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Assessing children’s language development

A mum and baby cuddling

The Early Years Outcomes gives practitioners a basic overview of the development of communication skills in young children and helps you to recognise if a child is having any difficulties or not making progress.  It is then the responsibility of the practitioner to take appropriate action.

“…Throughout the early years, if a child’s progress in any prime area gives cause for concern, practitioners must discuss this with the child’s parents and / or carers and agree how to support the child”.

Early Years Foundation Stage Framework 2017 (1.6)

Early intervention can make a big difference!

There are useful assessment tools available, that focus specifically on communication development, which can help to add more detail to your picture of a child’s skills and weaknesses.

When gathering information for your assessment, make sure you have given the child enough time to settle into your setting and they feel comfortable communicating with staff and their peers.  Ensure you observe them in lots of different situations and discuss the assessment with other members of staff.

Always take account of the ‘voice of the child’, even if they are not yet using words.  Children express their wishes, views and feelings in a range of different ways, so it is recommended to support dialogue with children by using visual prompts and photos, so they can show you what they like doing and what they find difficult.  You can also gain information on their views by observing the choices they make, what they like to do and what they try to avoid.

Making a referral

If your assessment and evidence show that a child has a delay of 12 months or more, it is recommended that they are referred to Wye Valley NHS Trust’s Speech and Language Therapy Services.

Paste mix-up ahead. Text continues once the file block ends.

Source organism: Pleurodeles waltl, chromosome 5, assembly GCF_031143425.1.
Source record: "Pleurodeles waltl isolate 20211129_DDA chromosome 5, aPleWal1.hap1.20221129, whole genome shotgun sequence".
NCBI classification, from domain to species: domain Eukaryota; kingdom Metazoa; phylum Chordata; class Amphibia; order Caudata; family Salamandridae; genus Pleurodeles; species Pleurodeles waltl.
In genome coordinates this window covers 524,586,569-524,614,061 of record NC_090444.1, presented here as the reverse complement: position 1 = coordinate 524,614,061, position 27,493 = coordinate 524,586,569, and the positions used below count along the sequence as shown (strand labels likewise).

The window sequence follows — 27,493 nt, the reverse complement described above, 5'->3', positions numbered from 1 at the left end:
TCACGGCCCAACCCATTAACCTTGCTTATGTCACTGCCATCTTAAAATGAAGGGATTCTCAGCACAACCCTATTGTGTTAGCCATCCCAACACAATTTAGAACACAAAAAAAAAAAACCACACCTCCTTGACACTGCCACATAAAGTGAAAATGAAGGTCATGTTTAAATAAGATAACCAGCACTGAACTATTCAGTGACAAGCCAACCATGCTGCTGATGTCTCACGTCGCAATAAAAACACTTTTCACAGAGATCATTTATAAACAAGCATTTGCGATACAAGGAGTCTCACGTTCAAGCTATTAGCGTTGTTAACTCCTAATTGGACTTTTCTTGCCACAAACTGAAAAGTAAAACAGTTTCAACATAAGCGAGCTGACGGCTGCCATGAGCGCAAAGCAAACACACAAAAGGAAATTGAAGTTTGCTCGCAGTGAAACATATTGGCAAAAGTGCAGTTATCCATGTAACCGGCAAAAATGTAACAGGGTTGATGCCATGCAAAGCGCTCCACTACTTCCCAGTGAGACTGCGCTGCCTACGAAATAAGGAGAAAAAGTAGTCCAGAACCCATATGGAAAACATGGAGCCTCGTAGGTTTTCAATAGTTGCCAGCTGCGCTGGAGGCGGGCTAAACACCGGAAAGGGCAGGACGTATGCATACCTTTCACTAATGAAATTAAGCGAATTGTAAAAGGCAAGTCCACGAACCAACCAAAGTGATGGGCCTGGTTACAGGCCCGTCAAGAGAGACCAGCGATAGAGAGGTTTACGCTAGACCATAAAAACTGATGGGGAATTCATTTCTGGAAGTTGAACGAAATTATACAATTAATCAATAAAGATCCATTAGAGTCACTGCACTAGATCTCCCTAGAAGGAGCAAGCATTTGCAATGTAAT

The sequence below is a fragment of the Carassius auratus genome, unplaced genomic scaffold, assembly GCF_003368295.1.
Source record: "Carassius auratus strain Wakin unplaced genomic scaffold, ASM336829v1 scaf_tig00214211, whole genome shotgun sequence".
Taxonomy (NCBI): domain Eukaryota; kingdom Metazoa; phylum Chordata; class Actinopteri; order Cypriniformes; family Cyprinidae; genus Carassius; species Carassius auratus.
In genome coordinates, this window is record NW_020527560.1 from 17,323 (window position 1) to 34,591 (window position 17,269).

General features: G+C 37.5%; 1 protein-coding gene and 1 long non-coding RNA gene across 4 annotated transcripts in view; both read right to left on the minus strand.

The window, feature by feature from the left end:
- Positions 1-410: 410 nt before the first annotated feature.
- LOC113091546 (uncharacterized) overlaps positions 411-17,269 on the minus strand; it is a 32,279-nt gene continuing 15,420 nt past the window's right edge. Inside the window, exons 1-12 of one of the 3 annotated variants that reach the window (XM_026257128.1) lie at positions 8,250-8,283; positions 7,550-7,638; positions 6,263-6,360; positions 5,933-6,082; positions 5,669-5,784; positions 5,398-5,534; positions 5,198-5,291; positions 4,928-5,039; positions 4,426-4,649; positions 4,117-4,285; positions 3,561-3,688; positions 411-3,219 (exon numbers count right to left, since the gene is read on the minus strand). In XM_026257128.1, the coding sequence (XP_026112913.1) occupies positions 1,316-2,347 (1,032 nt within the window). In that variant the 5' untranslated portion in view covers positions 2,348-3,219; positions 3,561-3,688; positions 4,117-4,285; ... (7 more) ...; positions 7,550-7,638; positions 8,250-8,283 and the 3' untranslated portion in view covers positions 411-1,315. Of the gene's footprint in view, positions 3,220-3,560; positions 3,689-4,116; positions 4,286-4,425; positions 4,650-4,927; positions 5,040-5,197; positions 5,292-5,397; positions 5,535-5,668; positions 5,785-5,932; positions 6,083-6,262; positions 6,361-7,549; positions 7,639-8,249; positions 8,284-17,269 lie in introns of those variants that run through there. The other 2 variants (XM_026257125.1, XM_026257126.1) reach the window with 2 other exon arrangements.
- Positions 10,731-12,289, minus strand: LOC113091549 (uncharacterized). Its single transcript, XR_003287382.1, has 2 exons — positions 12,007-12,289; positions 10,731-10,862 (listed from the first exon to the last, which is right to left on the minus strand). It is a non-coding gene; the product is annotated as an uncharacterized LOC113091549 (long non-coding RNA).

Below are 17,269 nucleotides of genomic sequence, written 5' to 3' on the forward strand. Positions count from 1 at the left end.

It is important that you discuss this with the child’s parents / carers first and that they consent to the referral.  It is also good practice to check with the child’s health visitor, as they may have already been referred.

To find out more about the criteria and how to make a referral, visit Wye Valley NHS Trust’s website.


Local information and support

Herefordshire Council provide a useful early communication and language monitoring tool, based on the below Every Child a Talker national programme, covering listening and attention, understanding (receptive language), talking (expressive language) and social communication from birth to five years old.

Talking Matters has been developed by Herefordshire’s Speech and Language Therapy Services to support practitioners with assessing and monitoring a child’s communication and learning development.  It is broken down into four age ranges: 0 - 6 months, 6 - 9 months, 12 - 18 months and 3 - 4 years.

National information and support

Every Child a Talker: Guidance for early language lead practitioners is a national government programme, designed to support the development of high quality language provision, within early years settings.

Number 3: Good practice

A day care setting makes regular assessments of children’s communication skills using the Talking Matters profiles.  Staff check what the children know, identify any gaps in their skills and plan for their next steps.  This results in children making rapid progress and being confident and independent learners.

An integrated health review discussion takes place for each child, at around 26 months, between the child’s key person, parent and health visitor.  Even if they can’t always meet together in person, this process jointly reviews the child’s health, development and learning, and has a particularly positive impact on providing early intervention and support.  Where there are concerns about a child’s progress, the integrated health review process ensures these are quickly addressed through the appropriate referrals.